This isn’t a wedding, this is a Gin bar with a wedding! Ok so there’s not really true as there was loads of highly emotional moments that gave everyone those ‘aww’ moments at Mr and Mrs Alstons big day. They chose one of my favourite venues around, Dodmoor House, so if you’re reading this because you’re getting married here, then yay, you’ve chosen a great venue!
The squad started to arrive shortly before midday and it was clear from the outset just how close this bunch were. With #madbants going on in both bridal prep and grooms prep, it was awesome to be a part of. Some drinking, some dancing, some happy tears, some makeup, some hair, some drinking, some more dancing and then two super cool people got married! It needs to be said at this point… how stunning is that dress!!
If you know Dodmoor House then you know how unique the setting of the ceremony room is. The bride and groom get a choice of layout and the bridal party walks across the courtyard and into the ceremony room. Well, these guys have a very good friend who also happens to be a Singing tutor and when she started Mrs Alston quickly went from 100% chilled to, holywowbatmanimgettingmarried!!! There was a few teary eyed guests as Mrs Alston made here way to the super eager (and far too cool for my liking) Mr Alston. The ceremony was stunning as you’d expect and I very rarely mention the registrar’s (it’s very much love hate) but they were awesome and deserve a shout out for being able to go with the mood of the afternoon and delivery the perfect service for Mr and Mrs Alston to commit their vows…. anyway enough of that emotional stuff, it is time to party! After getting a few groups and some time with just the two of them I grew to love them even more, they’re non-stop, but in the best possible way.
The evening got underway with plenty of happy faces getting involved in every possible drink that Dodmoor has to offer and that meant that we had an awesome dance floor, with antics from the bridesmaids as they pranced (yes, pranced) their way through some Beyonce. The couple also had a pretty hectic sparkler line up which was crazy fun and that led straight onto the first dance, which, to Mr Alstons surprise was actually a recording song by Mrs Alston (it took him a few moments to realise, but he got there!) and the faces on the guests as they all realised too was awesome. The evening descending into a happy madness and it was awesome to be part of, I was truly made to feel like one of the guests and I’m super lucky to have been asked along
WHERE DID YOU MEET?
As teenagers in the dazzlingly exotic South Northamptonshire market town that is Brackley, social interactions are classified thus: meet someone, discover an (often intense) mutual dislike of each other; or, well, meet. We met.
It wasn’t until a few years later when, spurred on by our mutual appreciation for drinking to excess, dancing to drum and bass and staying out until the end of the night, we decided that it was worth seeing whether we had more in common. It turns out we are also fond of escaping the aforementioned exotic South Northamptonshire market town at the earliest opportunity, fancy dress, board games and Hot Fuzz and that we are not particularly fond of pudding. What Lewis may not have realised at the time was that he was signing up for a lifetime of dedicated Harry Potter fandom and persistent attempts to persuade him of the brilliance of garage as a musical genre. he has (reluctantly) come to terms with the fact that he may never again be free from the worry that his hair contains a stray bit of glitter during Monday morning meetings.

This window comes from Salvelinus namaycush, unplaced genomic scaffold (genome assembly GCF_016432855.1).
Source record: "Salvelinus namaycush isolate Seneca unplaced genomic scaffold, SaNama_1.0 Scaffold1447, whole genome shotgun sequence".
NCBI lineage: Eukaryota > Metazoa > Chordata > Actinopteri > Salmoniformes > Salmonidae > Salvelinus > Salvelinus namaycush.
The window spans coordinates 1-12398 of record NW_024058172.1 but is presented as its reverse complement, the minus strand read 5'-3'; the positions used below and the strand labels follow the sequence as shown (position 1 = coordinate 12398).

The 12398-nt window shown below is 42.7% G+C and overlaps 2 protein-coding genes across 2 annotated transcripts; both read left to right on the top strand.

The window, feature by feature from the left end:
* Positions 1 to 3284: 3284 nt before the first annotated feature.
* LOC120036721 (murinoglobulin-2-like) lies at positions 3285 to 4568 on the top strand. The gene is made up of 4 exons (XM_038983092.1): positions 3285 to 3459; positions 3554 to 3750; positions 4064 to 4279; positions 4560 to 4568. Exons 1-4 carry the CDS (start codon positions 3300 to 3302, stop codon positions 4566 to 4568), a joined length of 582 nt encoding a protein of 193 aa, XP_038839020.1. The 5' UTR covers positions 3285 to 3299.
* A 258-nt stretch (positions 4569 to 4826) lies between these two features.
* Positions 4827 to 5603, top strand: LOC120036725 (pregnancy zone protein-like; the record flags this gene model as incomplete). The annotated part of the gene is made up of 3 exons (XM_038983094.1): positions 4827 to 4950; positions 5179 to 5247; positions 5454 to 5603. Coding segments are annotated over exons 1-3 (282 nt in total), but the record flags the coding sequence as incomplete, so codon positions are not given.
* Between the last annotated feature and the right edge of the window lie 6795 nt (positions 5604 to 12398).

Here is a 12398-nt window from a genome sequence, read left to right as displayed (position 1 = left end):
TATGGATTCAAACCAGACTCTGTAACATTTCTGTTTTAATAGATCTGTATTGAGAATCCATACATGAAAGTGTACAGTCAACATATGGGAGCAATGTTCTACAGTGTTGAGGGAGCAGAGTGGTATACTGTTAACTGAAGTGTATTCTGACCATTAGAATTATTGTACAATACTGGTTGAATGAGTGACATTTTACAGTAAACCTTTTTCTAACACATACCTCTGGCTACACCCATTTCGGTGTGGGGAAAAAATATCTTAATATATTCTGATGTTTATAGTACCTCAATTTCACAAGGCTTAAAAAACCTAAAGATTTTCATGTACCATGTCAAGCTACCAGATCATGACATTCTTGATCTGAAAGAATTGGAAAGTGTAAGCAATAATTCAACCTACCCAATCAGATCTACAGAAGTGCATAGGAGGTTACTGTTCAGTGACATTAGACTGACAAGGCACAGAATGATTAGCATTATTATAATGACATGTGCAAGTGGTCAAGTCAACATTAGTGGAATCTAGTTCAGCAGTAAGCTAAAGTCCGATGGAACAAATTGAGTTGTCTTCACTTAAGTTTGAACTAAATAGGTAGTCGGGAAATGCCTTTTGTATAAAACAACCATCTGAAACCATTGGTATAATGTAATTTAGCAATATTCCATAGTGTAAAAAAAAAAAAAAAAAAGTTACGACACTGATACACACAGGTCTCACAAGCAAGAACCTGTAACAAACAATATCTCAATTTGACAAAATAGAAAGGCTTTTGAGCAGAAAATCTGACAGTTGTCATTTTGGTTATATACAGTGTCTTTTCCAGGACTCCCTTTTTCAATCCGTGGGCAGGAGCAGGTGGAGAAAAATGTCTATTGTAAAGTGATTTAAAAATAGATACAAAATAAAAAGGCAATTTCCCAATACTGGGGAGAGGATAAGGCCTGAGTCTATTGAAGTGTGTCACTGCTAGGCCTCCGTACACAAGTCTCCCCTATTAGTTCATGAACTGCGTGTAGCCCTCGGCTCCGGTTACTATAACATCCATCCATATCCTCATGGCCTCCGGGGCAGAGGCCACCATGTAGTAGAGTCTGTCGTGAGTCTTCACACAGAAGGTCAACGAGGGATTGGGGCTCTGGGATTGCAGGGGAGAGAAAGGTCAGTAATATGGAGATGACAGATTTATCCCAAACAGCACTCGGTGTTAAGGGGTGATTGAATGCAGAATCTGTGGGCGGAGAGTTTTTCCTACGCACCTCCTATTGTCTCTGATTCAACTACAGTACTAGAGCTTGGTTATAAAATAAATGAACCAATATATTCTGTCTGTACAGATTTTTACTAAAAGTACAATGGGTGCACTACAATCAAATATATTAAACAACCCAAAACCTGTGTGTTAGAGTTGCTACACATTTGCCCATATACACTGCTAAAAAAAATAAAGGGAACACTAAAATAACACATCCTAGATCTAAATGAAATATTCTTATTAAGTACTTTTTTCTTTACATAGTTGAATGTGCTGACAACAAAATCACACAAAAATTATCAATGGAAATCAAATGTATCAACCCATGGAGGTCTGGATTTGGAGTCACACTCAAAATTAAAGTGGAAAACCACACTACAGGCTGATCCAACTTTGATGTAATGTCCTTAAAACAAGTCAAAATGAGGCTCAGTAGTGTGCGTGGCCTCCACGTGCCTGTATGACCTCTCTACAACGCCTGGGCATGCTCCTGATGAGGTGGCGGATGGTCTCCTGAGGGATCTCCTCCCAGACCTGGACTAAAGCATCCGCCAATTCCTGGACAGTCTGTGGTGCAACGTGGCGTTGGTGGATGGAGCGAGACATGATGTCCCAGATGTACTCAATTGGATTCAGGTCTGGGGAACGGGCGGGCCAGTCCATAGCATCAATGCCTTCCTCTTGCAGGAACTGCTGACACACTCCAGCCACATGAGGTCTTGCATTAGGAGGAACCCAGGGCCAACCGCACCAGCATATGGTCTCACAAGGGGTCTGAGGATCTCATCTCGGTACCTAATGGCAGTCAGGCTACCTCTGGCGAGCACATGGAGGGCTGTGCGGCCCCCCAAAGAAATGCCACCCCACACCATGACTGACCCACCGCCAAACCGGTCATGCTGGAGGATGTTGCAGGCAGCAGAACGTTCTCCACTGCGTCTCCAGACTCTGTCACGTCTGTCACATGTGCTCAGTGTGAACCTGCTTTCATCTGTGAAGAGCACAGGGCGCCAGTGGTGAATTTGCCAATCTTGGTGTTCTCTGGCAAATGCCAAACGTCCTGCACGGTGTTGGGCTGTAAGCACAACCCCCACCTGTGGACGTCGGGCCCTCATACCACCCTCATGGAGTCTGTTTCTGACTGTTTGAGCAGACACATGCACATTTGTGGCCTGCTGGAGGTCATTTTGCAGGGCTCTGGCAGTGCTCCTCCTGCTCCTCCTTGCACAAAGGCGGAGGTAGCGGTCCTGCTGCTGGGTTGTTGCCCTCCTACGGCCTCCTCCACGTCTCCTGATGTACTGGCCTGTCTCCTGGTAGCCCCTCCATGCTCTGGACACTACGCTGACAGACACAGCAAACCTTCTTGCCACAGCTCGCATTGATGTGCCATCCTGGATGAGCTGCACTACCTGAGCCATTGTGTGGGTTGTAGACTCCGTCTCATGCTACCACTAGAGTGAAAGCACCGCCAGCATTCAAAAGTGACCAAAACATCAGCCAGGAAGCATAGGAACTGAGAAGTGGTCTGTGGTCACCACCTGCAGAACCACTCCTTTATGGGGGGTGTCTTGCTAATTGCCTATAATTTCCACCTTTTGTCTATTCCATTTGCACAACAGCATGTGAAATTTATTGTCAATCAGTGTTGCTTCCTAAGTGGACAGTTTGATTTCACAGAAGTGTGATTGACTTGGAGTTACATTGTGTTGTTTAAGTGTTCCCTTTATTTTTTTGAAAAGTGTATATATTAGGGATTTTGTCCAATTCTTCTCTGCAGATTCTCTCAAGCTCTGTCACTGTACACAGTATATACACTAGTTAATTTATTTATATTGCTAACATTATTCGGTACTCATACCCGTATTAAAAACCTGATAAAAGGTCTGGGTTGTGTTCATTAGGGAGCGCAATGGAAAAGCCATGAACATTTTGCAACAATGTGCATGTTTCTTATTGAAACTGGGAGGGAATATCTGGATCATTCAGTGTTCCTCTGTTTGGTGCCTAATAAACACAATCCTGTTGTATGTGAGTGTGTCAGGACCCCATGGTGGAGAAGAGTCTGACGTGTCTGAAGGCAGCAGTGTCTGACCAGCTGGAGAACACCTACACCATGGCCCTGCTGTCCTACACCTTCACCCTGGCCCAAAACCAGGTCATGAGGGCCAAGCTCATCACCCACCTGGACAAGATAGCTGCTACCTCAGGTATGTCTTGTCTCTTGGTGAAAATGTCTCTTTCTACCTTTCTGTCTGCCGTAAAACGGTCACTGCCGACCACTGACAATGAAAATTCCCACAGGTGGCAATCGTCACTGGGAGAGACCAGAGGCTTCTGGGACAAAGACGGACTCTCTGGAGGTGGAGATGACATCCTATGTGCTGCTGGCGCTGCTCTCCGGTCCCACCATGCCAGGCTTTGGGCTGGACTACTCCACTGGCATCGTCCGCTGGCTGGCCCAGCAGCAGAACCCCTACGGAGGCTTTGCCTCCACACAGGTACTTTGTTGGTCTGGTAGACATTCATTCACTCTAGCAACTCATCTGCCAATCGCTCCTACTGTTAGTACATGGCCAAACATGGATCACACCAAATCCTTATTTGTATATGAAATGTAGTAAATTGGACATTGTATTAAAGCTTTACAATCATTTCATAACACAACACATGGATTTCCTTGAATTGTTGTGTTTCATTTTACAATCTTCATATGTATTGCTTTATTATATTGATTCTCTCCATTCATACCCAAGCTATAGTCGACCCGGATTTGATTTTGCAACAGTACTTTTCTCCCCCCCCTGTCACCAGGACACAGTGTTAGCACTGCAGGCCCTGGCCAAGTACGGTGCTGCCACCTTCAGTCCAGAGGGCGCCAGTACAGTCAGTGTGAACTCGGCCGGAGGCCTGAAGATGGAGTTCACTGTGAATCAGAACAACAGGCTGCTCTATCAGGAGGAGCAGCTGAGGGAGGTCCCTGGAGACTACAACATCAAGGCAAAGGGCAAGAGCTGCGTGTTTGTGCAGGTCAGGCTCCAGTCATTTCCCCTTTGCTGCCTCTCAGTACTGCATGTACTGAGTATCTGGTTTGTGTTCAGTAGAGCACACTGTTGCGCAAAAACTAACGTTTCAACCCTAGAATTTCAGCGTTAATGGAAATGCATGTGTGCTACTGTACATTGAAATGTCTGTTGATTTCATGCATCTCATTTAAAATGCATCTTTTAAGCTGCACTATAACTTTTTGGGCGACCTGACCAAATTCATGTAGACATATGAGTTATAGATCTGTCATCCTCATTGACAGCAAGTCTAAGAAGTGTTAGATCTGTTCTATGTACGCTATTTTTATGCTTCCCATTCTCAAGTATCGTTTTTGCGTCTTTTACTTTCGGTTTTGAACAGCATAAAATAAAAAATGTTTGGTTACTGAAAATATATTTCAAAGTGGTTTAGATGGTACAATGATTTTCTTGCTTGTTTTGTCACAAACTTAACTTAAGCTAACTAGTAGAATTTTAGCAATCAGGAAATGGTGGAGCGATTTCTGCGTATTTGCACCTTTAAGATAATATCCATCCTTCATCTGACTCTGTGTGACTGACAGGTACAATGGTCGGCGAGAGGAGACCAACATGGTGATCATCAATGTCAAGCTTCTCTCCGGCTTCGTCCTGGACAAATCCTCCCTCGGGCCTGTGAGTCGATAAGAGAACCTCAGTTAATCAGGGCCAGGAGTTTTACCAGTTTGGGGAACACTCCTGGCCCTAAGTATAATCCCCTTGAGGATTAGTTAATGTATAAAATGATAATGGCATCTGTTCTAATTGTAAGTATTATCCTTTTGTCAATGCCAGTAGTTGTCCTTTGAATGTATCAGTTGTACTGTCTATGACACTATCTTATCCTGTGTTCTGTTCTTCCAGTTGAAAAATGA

A Cut Above, Brackley
Wendy Dickins, Good Food Catering Banbury
HOW DID HE PROPOSE?
Lewis’ proposal should definitely be prefixed by the phrase “I should have realised that….but didn’t!”.
When Lewis suggested that we should go to London to do Christmas shopping (which he hates doing), that we should stay in a hotel (which we never do) and that we should book a bottomless brunch (admittedly, something that we would absolutely do), I should have realised that he was up to something.
When he kept checking that I had definitely booked the Friday off and wasn’t going to try and run into an office for an emergency and told me that I should make sure I packed warm clothes because it was meant to be below freezing (during a pretty mild winter), I should have realised that he was being uncharacteristically organised and prepared.
When he started panicking that we were going to miss our train (despite there being about 4 trains an hour heading into London from Leamington), and ordered a bacon roll from the cafe about an hour before we were due to arrive at the bottomless brunch, I should have thought that there was something fishy going on.
Once we got to St Pancras, and idiot would have realised that a man who had been panicking about getting a specific train would not willingly and enthusiastically agree that we had time for a quick pit stop in Boots. It was however, entirely in character for Lewis to be less keen to take detour to Paperchase.